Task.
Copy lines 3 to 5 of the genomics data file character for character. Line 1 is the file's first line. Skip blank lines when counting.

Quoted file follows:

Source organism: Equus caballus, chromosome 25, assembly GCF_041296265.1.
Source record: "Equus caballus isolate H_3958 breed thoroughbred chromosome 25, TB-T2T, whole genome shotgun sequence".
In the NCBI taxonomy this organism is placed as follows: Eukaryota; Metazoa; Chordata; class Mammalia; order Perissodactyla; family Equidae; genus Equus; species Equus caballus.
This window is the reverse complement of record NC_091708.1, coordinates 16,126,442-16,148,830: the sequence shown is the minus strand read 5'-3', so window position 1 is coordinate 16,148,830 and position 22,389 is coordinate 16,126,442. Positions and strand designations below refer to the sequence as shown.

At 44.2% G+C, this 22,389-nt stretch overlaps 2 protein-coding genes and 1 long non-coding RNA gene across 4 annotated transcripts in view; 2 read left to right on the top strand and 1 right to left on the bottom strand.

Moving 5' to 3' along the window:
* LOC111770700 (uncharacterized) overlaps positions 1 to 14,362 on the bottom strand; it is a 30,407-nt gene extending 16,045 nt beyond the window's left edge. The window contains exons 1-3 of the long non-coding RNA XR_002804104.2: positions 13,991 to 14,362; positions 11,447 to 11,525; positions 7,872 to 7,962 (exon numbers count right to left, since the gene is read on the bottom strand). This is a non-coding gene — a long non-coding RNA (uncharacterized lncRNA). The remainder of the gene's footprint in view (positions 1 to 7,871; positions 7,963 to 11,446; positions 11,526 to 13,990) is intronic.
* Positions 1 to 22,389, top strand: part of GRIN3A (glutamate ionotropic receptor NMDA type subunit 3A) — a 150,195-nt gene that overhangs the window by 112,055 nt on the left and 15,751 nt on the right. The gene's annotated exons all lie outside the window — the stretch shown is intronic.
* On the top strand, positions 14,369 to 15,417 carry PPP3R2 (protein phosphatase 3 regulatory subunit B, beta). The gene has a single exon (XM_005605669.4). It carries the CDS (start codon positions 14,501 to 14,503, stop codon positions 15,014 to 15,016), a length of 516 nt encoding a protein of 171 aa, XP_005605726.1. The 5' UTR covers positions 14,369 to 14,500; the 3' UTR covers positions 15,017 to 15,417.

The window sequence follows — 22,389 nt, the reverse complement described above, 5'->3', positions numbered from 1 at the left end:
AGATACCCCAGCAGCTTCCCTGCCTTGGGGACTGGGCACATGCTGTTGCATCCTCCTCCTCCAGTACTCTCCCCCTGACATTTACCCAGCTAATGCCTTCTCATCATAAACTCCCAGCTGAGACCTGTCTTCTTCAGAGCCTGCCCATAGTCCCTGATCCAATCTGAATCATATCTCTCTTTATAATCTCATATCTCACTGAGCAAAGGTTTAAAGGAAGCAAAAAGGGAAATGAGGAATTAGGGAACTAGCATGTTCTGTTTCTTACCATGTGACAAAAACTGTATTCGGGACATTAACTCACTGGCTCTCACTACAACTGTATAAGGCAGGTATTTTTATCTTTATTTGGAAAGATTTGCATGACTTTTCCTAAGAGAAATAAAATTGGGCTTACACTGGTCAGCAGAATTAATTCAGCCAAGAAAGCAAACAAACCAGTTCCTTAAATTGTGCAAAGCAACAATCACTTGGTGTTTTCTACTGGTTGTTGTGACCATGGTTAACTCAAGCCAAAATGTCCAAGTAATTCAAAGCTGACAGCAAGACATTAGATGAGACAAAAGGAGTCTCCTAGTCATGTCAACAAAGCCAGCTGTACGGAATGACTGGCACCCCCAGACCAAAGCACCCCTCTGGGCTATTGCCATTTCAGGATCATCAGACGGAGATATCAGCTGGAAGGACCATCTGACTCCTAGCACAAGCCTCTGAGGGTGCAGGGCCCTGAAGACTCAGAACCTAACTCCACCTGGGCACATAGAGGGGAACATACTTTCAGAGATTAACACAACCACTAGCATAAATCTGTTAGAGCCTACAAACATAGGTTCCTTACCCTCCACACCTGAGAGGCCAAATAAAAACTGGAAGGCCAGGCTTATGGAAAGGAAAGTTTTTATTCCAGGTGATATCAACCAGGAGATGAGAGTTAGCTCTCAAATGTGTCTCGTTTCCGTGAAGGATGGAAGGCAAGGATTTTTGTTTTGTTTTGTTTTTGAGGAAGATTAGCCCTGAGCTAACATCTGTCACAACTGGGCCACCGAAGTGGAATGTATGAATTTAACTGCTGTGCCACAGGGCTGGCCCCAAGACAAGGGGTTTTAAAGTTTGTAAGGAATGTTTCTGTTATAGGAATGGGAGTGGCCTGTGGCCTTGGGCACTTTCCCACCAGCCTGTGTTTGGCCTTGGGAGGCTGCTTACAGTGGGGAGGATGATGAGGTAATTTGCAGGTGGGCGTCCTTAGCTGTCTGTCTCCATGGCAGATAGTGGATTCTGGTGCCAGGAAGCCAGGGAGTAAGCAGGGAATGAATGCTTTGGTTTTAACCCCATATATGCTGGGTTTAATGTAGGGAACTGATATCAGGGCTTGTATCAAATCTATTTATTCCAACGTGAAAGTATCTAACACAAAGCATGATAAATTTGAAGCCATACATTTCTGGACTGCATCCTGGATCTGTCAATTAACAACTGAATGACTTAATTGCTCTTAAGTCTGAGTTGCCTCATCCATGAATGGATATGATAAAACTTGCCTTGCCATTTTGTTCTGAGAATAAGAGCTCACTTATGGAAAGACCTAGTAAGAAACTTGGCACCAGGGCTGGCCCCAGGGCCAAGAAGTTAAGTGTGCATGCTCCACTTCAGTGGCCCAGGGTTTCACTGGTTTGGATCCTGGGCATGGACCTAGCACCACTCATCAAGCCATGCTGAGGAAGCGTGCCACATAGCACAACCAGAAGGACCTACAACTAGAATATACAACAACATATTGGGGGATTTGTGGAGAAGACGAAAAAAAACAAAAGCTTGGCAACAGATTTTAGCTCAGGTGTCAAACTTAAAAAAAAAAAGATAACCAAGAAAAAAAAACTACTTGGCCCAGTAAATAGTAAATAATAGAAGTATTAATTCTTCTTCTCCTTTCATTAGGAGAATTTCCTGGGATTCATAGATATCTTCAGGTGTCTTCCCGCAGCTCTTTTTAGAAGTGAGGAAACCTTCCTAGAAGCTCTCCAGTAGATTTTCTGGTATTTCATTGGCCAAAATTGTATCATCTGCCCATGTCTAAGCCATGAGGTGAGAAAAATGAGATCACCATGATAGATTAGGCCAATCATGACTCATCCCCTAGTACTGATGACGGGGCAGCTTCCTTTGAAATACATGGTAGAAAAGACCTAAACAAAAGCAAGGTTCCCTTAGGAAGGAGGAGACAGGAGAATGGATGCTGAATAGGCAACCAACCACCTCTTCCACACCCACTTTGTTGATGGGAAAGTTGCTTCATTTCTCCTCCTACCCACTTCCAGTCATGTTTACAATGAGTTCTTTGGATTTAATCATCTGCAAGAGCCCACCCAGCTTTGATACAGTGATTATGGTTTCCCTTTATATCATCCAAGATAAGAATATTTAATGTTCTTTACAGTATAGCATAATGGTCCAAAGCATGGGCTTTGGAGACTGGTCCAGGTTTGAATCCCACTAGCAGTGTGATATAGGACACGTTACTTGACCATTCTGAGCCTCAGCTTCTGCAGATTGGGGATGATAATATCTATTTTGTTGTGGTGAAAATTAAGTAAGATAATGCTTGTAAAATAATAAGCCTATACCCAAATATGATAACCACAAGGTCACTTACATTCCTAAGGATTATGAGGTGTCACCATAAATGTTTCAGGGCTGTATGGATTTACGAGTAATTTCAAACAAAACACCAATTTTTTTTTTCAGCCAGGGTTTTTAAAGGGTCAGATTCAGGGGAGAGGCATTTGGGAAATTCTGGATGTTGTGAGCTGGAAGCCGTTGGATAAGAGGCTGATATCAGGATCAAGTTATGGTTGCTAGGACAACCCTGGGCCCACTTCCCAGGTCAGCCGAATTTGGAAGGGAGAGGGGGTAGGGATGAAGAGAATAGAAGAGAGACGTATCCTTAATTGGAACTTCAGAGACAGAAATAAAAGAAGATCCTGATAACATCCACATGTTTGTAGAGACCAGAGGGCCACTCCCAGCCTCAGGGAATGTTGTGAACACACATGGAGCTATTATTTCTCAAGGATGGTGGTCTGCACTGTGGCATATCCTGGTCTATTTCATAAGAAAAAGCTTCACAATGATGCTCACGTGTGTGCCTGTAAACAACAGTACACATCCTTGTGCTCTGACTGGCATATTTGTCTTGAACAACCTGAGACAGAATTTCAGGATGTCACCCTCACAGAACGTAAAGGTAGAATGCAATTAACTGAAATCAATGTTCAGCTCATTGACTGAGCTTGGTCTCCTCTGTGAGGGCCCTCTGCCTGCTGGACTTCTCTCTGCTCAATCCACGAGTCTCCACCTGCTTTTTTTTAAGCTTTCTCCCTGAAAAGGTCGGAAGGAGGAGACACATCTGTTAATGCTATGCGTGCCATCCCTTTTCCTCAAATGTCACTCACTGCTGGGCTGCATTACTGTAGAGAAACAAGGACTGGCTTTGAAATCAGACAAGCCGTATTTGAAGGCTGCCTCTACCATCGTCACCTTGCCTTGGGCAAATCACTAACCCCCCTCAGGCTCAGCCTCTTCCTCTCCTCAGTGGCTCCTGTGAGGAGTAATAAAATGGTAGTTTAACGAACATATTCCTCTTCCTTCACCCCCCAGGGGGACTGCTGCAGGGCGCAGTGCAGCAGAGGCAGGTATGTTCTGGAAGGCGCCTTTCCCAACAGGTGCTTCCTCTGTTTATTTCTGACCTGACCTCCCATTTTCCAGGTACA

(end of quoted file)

In the NCBI taxonomy this organism is placed as follows: Eukaryota; Metazoa; Chordata; class Mammalia; order Perissodactyla; family Equidae; genus Equus; species Equus caballus.
This window is the reverse complement of record NC_091708.1, coordinates 16,126,442-16,148,830: the sequence shown is the minus strand read 5'-3', so window position 1 is coordinate 16,148,830 and position 22,389 is coordinate 16,126,442. Positions and strand designations below refer to the sequence as shown.

At 44.2% G+C, this 22,389-nt stretch overlaps 2 protein-coding genes and 1 long non-coding RNA gene across 4 annotated transcripts in view; 2 read left to right on the top strand and 1 right to left on the bottom strand.